On August 2, a 15-year-old boy died after checking into a boot camp in Guangxi Zhuang Autonomous Region, south China. He was being treated for Internet addiction.
It is alleged he was beaten to death by so-called therapists at the camp. The death of Deng Senshan has raised again the issue of why so many young people in China are addicted to the Internet.
Some studies estimate as many as 10 percent of China's young Internet users are addicted - mostly to online multiplayer games.
Some individuals showed physical signs of addiction when kept away from their computers, akin to substance-dependent addicts; others ignore food, drink and sleep for the sake of gaming. And parents fearing the worst for their children are increasingly turning to treatment centers and camps.
What's to blame for this ever-spreading problem? The game makers, for aggressively marketing these addictive games to children? Surely not. We don't blame alcohol makers for causing alcoholism; We don't blame cigarette companies when someone picks up a pack of smokes.
If it's not the makers' fault, then aren't the gamers to blame for playing so much? Or even, their surrounding family members who enable them to ignore life as they stare at their screens? The "Little Emperor Syndrome" scenario in urban areas of China, where the only child gets exclusively doted upon by his or her two parents and four grandparents, suggests one possibility.
Some families buy too much for their kids, letting them play games 24/7 while ignoring schoolwork and responsibility. This is because they want their children to have all the things they couldn't have when they themselves were growing up.
Some parents might fear sounding too harsh to their children, or disturbing the household's status quo. Thus, they'll hold their tongues while their kids get more and more consumed by the Net.
But the underlying question still exists - why would people play to the point where it ruins their lives? As a gamer myself with many avid gamer friends, I can't say that it's just because they find it fun.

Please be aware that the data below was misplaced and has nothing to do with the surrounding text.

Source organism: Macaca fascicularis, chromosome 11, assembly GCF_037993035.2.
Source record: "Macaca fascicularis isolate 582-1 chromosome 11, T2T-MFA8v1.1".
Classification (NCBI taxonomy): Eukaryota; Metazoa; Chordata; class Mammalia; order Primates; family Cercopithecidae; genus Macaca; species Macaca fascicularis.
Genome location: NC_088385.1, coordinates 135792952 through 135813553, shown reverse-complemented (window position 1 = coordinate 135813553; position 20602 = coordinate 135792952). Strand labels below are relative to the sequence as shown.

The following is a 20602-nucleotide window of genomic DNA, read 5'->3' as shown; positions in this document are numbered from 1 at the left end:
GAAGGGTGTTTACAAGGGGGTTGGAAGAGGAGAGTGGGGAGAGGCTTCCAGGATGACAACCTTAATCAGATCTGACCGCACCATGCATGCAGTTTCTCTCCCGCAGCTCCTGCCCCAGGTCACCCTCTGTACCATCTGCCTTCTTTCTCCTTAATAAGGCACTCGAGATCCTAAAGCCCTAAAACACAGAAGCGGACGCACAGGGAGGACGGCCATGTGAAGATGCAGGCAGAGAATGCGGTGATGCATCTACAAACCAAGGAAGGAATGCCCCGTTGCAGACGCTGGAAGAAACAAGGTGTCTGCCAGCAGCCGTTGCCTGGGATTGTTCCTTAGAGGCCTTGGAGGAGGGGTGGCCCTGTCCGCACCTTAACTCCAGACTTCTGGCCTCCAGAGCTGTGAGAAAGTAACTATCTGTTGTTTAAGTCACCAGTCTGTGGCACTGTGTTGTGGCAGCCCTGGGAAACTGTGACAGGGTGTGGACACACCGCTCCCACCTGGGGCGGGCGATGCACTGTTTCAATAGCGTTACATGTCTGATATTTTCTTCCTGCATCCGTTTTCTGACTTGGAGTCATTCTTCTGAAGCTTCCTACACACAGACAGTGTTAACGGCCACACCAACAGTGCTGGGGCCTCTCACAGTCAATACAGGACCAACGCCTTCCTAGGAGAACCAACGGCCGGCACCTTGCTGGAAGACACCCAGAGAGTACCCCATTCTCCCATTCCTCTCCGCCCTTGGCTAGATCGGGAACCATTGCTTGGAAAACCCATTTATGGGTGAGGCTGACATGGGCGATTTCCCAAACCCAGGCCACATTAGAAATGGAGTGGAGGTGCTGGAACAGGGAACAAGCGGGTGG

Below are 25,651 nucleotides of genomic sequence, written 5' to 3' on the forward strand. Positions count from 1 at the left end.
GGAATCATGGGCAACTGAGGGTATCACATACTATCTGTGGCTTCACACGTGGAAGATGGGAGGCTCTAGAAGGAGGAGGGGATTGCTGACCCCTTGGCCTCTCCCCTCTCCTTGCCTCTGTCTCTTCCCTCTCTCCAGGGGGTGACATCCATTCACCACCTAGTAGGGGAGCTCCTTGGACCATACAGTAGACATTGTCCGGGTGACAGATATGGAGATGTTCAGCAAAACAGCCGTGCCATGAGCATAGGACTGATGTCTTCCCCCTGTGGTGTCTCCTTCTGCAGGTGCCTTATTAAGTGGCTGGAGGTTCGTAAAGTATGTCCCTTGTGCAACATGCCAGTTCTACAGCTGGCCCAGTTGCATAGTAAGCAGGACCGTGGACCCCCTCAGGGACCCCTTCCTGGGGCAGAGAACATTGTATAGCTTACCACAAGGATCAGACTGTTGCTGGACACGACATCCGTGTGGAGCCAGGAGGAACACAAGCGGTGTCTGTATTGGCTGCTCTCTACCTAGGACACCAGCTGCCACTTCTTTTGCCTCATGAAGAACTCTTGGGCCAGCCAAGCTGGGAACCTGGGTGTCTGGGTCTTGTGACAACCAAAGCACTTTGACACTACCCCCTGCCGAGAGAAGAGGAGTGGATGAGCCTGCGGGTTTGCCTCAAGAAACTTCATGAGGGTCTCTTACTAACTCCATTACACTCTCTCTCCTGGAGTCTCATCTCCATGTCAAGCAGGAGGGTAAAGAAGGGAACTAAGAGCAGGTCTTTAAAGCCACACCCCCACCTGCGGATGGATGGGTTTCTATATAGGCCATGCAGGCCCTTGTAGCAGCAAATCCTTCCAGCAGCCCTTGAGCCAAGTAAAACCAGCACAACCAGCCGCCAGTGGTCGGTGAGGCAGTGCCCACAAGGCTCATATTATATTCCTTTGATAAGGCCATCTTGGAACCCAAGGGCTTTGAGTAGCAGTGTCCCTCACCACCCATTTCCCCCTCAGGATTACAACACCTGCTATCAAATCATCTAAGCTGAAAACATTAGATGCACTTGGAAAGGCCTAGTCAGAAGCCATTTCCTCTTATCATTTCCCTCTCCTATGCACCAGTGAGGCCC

Even the most addicting game or string of games gets a little boring after a while, and everyone needs a break. Spoiled children are no exception. Many psychologists, addiction counselors and former addicts both in Asia and abroad have mentioned two particular reasons for such intense gaming.
One is the desire for social worth and interaction. Many Chinese kids spend all day studying and no time hanging out with others. Outside of school, some never interact with others their age, as they have no siblings and are escorted to school and back by an older family member.
However, in multiplayer online games, people work in disciplined teams, fight together and depend on each other, and it's easy to find other gamers of the same age.
The other reason? Escapism. Many addicts have to face mountains of pressure from parents and teachers alike. Some aren't stellar students or talented at various extracurricular activities. But in their games, they can rack up victory after victory, building up an enormous sense of accomplishment.
Or, they play to escape the pressures and pains of life's problems - by becoming fantasy characters in fantasy worlds, by succeeding and doing things that they could never do in real life.
At first a coping mechanism to help them adapt to life's troubles, online gaming soon quickly slides into something deeper - a maladaptation.
These reasons speak volumes. If someone has a good social support network, is an adulated ace student, then why pour every fiber of his or her being into an online game?
Blaming the games means nothing; these individuals would likely turn to another addiction, another escape. Indeed, many addicted gamers have said they've got just as involved in reading or television before, and if they hadn't taken up gaming, they would have turned to drugs, alcohol and partying instead.
It's not the substance: it's the individuals' tendency to addiction in an effort to drown out their problems. Simply sending the child away to a rehabilitation camp is not enough, especially if the camp itself doesn't understand the condition, thinks these kids are merely undisciplined and lazy, and decides that beating them is the best solution.
(Shanghai Daily August 17, 2009)